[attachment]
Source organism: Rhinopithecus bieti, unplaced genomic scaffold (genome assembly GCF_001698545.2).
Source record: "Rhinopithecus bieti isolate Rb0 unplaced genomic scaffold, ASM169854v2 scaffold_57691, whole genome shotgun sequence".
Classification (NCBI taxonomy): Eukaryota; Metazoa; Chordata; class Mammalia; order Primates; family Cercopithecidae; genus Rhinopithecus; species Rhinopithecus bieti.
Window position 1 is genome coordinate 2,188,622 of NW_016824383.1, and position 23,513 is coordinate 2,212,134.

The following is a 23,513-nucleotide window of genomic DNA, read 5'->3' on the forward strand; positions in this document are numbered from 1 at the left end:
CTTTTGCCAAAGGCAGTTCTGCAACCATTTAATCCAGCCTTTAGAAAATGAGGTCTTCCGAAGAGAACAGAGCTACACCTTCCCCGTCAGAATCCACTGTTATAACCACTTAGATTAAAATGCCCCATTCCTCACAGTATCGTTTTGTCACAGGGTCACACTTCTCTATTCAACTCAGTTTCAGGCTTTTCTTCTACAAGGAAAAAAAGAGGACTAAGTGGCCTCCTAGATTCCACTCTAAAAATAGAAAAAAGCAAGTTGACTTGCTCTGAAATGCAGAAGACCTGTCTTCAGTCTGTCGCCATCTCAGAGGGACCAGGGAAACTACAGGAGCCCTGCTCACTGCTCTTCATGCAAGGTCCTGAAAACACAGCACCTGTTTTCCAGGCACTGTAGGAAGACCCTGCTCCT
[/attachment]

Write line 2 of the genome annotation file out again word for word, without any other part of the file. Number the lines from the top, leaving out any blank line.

Source record: "Rhinopithecus bieti isolate Rb0 unplaced genomic scaffold, ASM169854v2 scaffold_57691, whole genome shotgun sequence".